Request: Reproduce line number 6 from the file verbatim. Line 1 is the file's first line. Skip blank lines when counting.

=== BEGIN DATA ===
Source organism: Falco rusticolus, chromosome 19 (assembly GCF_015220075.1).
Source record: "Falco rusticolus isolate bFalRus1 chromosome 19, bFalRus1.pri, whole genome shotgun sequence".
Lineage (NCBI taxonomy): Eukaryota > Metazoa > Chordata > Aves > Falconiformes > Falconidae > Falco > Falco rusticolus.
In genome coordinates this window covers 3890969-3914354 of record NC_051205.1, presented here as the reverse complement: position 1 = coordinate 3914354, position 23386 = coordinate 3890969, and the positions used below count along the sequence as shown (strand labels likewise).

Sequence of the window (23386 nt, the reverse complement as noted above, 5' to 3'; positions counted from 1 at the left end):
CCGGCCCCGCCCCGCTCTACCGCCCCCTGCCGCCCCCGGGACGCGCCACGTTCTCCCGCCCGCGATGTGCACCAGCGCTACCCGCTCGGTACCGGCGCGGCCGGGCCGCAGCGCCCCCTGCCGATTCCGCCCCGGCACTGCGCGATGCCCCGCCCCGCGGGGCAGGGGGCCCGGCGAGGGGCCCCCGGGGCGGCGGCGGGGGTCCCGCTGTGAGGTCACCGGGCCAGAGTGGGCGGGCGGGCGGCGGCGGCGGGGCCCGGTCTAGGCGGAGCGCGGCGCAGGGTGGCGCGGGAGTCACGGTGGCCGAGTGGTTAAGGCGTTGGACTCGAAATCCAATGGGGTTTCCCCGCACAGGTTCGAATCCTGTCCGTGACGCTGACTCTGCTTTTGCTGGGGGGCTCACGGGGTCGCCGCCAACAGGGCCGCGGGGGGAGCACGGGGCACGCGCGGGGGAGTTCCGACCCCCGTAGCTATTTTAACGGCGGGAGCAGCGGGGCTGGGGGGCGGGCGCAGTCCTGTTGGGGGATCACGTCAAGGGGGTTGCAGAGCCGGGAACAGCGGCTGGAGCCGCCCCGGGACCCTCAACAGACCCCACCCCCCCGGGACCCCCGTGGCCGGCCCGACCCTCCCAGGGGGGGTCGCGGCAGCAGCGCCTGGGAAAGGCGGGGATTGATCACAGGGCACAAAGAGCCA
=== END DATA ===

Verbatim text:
CCGGCCCCGCCCCGCTCTACCGCCCCCTGCCGCCCCCGGGACGCGCCACGTTCTCCCGCCCGCGATGTGCACCAGCGCTACCCGCTCGGTACCGGCGCGGCCGGGCCGCAGCGCCCCCTGCCGATTCCGCCCCGGCACTGCGCGATGCCCCGCCCCGCGGGGCAGGGGGCCCGGCGAGGGGCCCCCGGGGCGGCGGCGGGGGTCCCGCTGTGAGGTCACCGGGCCAGAGTGGGCGGGCGGGCGGCGGCGGCGGGGCCCGGTCTAGGCGGAGCGCGGCGCAGGGTGGCGCGGGAGTCACGGTGGCCGAGTGGTTAAGGCGTTGGACTCGAAATCCAATGGGGTTTCCCCGCACAGGTTCGAATCCTGTCCGTGACGCTGACTCTGCTTTTGCTGGGGGGCTCACGGGGTCGCCGCCAACAGGGCCGCGGGGGGAGCACGGGGCACGCGCGGGGGAGTTCCGACCCCCGTAGCTATTTTAACGGCGGGAGCAGCGGGGCTGGGGGGCGGGCGCAGTCCTGTTGGGGGATCACGTCAAGGGGGTTGCAGAGCCGGGAACAGCGGCTGGAGCCGCCCCGGGACCCTCAACAGACCCCACCCCCCCGGGACCCCCGTGGCCGGCCCGACCCTCCCAGGGGGGGTCGCGGCAGCAGCGCCTGGGAAAGGCGGGGATTGATCACAGGGCACAAAGAGCCA